The Standards Commission is an independent statutory body. We share offices with the Office of the Ombudsman, the Office of the Information Commissioner, the Office of the Environmental Information Commissioner, the Commission for Public Service Appointments, and the Referendum Commission (when established). The Office of the Ombudsman provides the secretariat for the Standards Commission.

The offices are together referred to as “the Office” in this section of the website.

Access officer

If you have a difficulty accessing information on this site, please contact our access officer at

Requirements of the organisation under the Disability Act 2005

As a public body, the organisation must comply with sections 25, 26, 27 and 28 of the Disability Act 2005. It must ensure:

  • That public areas at its offices are accessible to people with disabilities, under section 25
  • That its mainstream services are, as far as possible, accessible to people with disabilities, under section 26. The organisation, if necessary, must assist people with disabilities to access its services, and it must have expert advice and skills available to make sure its services are accessible
  • It has an “access officer” who will organise help and guidance for people with disabilities to access its services, under section 26(2)
  • Any goods or services it acquires are accessible to people with disabilities, under section 27
  • That any information it provides is accessible to people with disabilities, under section 28.

The Office has policies and strategies in place to meet our requirements as a public body under the Disability Act 2005.

We also strive to ensure our website meets the following technical standards:

  • Accessibility – we aim for all pages to be WAI AA compliant
  • Code – our site is produced using W3C XHTML 1.0 for code clarity
  • Formatting – we use cascading style sheet (CSS) files, in line with W3C recommendations. You can disable this file and see a “plain text” version of the site, if you prefer
  • The website has also been designed to be compatible with most browsers. Older browsers, which are not CSS compatible, can access the site, although the graphics may not display.

Making complaints

A person may make a complaint to our personnel officer, under section 38 of the Act, if they believe we have failed to comply with sections 25, 26, 27 or 28 of the Act. The personnel officer will refer the matter to an inquiry officer.

If you are making a complaint about the accessibility of our services, and you need help to do so, contact our access officer for assistance.

Accessibility requirements as part of procurement procedures

Section 27 of the Disability Act 2005 says: “Where a service is provided to a public body, the head of the body shall ensure that the service is accessible to persons with disabilities”.

This applies to both providing services and supplying goods. It means that section 27 requires public bodies to ensure that any goods or services it acquires are accessible to people with disabilities, unless it is not feasible, too costly, or would cause an unreasonable delay. This section applies when tendering for equipment, materials, information technology, conference facilities, and so on.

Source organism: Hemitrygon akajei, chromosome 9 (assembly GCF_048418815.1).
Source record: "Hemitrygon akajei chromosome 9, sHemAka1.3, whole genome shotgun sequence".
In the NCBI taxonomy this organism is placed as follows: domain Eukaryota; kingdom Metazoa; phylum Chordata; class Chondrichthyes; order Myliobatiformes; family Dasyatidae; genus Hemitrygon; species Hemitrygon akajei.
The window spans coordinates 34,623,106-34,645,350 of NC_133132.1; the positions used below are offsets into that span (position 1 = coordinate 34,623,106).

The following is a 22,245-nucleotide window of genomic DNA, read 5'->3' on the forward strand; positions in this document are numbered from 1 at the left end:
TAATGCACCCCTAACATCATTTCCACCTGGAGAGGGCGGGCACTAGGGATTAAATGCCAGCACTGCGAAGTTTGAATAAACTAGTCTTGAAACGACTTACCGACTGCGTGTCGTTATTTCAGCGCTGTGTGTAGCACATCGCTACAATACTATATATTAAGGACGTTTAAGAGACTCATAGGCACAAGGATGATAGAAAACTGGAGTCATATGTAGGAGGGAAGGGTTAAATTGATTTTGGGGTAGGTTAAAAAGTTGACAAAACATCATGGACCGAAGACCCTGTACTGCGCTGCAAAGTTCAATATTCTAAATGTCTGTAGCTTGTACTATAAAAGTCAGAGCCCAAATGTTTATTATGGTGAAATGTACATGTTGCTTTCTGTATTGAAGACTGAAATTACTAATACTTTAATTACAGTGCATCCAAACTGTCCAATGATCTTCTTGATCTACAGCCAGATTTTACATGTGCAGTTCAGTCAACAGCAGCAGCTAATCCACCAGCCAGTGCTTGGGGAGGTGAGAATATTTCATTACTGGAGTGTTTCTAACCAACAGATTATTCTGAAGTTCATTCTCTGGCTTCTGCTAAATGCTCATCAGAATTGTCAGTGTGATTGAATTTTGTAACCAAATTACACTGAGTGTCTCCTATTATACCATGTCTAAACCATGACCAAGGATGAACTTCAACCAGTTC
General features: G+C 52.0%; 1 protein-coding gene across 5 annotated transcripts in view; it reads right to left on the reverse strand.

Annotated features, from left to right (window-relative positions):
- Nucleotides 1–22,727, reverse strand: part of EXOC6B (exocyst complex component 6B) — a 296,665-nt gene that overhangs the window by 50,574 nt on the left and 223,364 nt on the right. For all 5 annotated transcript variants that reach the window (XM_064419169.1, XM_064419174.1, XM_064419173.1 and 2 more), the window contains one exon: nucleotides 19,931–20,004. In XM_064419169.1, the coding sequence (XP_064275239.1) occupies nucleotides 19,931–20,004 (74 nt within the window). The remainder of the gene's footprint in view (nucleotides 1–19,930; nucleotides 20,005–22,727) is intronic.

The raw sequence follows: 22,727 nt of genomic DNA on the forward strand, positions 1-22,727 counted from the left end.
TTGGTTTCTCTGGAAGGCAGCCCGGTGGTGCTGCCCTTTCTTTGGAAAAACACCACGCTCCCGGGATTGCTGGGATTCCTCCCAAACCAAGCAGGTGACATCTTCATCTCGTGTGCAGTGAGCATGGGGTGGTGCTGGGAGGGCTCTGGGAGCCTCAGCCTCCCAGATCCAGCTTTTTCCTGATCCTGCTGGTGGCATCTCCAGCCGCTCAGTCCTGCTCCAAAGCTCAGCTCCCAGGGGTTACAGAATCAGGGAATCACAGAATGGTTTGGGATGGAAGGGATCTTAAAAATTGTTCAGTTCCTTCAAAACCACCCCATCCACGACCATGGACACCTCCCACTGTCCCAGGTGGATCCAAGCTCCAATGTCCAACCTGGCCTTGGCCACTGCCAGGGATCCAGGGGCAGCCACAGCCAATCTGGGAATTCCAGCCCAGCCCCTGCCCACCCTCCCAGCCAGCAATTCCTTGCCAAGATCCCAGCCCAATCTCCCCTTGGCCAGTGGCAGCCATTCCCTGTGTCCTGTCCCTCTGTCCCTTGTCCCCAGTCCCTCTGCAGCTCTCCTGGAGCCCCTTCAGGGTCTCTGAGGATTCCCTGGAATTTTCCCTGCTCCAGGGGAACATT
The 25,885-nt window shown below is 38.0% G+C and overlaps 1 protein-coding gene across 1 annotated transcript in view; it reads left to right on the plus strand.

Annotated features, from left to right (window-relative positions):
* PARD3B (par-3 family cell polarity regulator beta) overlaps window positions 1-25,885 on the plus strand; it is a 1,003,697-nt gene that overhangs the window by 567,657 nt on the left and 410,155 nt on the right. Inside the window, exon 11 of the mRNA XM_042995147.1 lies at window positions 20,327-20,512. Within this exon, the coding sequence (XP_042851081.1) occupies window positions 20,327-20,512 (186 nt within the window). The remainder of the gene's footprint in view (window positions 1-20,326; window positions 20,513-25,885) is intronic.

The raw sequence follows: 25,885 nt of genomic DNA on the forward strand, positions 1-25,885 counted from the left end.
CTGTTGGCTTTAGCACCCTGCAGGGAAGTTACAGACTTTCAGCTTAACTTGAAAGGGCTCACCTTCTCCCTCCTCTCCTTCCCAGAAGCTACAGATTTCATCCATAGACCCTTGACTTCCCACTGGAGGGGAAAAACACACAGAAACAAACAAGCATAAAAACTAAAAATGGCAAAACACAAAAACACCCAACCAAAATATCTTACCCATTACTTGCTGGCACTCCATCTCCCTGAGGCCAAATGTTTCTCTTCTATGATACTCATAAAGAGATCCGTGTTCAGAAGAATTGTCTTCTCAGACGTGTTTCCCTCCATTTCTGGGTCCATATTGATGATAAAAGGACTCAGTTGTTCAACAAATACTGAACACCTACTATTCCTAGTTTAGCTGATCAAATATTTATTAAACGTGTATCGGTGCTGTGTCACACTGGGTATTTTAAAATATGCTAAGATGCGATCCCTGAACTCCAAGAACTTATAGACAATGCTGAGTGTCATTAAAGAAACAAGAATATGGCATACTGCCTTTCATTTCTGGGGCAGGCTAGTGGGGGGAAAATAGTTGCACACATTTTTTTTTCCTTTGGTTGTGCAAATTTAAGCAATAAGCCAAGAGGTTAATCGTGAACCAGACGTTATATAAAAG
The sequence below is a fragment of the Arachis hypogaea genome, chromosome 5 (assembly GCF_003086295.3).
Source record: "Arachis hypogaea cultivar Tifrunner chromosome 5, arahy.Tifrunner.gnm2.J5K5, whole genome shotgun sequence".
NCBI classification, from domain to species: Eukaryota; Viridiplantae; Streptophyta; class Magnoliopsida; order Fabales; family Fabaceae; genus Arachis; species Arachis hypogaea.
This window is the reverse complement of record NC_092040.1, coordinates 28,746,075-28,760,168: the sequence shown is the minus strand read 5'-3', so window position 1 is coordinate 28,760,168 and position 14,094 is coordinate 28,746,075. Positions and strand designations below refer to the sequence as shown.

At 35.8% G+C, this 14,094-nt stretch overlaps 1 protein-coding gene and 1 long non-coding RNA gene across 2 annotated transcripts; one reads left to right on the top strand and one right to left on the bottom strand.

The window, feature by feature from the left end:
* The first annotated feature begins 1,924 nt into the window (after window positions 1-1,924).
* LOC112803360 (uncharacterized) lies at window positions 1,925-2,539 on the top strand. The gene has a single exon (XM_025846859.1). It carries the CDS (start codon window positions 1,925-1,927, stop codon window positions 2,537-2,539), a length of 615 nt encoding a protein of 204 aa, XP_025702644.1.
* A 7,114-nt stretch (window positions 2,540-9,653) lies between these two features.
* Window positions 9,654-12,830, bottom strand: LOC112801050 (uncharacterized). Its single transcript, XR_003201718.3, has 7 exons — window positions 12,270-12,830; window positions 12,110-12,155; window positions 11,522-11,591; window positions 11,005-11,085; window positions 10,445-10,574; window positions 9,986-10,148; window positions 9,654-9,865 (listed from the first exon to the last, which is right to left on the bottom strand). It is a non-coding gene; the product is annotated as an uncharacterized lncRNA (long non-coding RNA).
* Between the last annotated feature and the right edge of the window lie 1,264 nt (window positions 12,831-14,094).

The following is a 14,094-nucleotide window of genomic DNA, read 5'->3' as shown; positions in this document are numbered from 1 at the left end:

Our objective is to achieve the highest standard of accessibility as possible for people with disabilities, within reason. Our policy is to ensure that relevant accessibility requirements for people with disabilities are included in all stages of the tender process. We have adopted the following procedures:

  • Staff preparing tenders should consult our access officer about accessibility requirements to be considered as part of the tender process. They may also need to check with external advisers, the National Disability Association and/or people with disabilities to identify any such requirements.
  • If it is decided that accessibility requirements are not relevant to the goods or services being bought or that they are not feasible or will cause undue cost or delay, this decision must be recorded.
  • If there are accessibility requirements, they must be clearly stated in the request for tenders.
  • Accessibility must be considered throughout the tendering process. Suppliers should be asked to show features of their product or service that are relevant to the accessibility requirements. If asked to make presentations, suppliers should include accessibility as part of their talk.
  • Accessibility requirements, if included, should also be considered during scoring and evaluation stages.

Other initiatives

1) Built Environment

Our office is located at 18 Lower Leeson Street. Works have been carried out at the building to provide for:

  • A ramp at the entrance to facilitate access by people with mobility issues
  • An automated front door with push-button access
  • A platform lift in the reception area
  • A wireless intercom at the railings on street level
  • Induction loops in the reception area and lower ground floor conference room; and a portable loop for use in interview rooms
  • Automated doors in the interior of the building
  • Elevator access to all floors
  • Disabled parking facilities.

2) Availability of Expertise

Under section 26(1)(c) of the Disability Act 2005, a public body must have expertise and skills available to advise it on making its services. The National Disability Authority’s “Code of Practice on Accessibility of Public Services and Information provided by Public Bodies” says “such expertise can be made available within the organisation or, where appropriate, sourced externally”.

Disability awareness training has been provided to all members of staff. We have also compiled a database of contact details, costs and the notice needed for companies providing:

  • Translation of documents into Braille
  • Sign language services
  • Plain English documentation
  • Accessibility works.